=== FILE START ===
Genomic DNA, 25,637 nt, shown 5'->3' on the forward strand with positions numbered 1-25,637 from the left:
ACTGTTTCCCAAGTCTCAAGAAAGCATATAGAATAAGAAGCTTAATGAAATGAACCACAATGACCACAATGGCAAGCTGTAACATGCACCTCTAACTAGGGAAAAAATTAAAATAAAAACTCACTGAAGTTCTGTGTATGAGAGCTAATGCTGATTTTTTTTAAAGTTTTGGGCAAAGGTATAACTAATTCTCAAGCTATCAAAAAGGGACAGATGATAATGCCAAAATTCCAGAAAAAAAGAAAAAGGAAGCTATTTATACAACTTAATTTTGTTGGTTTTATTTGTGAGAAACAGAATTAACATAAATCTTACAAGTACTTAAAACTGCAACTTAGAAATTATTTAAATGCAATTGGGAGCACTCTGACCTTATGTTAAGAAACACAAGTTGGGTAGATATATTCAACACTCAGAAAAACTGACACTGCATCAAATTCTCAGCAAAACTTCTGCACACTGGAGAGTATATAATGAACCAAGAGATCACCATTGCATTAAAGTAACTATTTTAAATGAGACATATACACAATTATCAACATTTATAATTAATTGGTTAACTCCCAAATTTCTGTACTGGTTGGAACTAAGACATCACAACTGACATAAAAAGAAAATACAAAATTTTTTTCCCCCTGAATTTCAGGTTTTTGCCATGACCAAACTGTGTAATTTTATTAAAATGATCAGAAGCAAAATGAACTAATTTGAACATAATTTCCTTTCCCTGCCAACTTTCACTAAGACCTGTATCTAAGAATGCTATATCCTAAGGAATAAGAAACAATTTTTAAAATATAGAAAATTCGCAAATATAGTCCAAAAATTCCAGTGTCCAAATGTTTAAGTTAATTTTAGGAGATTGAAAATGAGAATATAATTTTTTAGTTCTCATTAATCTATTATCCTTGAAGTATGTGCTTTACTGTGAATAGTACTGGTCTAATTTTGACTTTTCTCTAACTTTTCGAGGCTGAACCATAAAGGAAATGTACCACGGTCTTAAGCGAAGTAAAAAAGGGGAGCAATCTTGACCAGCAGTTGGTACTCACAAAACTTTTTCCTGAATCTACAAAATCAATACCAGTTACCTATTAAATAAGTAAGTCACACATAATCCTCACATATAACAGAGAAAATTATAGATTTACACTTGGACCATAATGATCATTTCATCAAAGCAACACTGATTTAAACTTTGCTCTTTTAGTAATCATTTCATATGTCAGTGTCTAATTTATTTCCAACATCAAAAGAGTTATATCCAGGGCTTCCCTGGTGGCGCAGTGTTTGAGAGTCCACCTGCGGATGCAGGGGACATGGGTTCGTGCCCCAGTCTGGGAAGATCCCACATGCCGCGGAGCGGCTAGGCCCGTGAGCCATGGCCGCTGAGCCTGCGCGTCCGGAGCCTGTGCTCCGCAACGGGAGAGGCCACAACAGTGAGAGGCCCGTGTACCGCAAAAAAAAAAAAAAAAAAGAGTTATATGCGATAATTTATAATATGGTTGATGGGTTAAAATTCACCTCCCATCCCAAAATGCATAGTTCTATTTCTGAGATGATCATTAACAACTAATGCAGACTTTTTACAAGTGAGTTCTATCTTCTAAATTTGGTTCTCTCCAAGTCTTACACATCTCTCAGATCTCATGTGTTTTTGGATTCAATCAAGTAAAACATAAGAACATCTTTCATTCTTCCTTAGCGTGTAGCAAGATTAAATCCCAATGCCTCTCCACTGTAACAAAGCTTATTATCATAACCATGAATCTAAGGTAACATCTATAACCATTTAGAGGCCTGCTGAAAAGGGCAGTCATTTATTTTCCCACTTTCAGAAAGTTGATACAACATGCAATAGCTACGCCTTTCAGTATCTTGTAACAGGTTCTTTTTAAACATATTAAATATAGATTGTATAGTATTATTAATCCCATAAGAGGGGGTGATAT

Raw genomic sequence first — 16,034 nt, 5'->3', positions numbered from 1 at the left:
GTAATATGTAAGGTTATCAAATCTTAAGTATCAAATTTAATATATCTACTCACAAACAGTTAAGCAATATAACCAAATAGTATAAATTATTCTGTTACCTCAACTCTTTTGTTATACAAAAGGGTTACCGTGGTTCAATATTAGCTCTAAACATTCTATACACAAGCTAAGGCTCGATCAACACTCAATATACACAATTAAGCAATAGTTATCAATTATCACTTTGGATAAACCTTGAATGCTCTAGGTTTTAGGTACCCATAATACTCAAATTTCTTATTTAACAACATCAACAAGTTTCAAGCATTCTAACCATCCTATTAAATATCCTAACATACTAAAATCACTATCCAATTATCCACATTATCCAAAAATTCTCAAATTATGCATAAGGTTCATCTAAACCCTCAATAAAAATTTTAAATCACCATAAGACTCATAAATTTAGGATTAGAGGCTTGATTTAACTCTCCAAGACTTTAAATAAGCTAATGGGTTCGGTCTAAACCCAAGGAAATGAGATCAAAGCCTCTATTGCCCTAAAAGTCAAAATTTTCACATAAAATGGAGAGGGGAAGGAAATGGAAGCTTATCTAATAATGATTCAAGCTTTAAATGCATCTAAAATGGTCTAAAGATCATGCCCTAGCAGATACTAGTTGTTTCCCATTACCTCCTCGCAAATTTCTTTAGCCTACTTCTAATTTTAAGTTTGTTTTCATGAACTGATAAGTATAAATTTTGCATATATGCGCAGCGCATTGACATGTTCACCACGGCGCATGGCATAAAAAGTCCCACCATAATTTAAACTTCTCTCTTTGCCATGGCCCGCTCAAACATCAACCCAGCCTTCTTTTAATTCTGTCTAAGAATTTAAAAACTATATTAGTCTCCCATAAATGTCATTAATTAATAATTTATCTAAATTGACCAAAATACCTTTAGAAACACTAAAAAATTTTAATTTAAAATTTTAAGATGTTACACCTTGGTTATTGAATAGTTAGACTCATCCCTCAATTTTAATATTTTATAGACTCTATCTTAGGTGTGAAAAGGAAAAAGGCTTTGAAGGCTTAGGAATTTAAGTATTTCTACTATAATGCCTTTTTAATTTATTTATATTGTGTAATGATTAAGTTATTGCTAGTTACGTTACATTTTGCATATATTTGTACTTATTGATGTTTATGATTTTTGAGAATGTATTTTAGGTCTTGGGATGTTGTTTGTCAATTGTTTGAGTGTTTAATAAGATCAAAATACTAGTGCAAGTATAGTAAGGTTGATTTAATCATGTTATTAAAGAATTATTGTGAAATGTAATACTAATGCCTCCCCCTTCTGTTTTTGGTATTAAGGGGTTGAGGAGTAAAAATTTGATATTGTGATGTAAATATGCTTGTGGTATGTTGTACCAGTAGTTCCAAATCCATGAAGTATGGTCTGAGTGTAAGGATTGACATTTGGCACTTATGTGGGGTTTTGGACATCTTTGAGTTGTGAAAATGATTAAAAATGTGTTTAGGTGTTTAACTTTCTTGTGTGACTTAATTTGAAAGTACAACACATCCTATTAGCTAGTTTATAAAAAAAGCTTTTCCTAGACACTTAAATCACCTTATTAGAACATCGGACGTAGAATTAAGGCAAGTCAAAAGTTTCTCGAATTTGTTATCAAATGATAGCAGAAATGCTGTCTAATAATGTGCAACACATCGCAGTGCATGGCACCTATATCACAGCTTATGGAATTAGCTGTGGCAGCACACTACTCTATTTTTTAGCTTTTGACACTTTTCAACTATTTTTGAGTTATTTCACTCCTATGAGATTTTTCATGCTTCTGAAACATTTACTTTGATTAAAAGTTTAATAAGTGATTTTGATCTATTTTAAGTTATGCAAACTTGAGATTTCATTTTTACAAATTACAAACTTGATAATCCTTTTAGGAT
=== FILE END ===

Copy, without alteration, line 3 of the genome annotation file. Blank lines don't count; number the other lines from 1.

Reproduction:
Raw genomic sequence first — 16,034 nt, 5'->3', positions numbered from 1 at the left: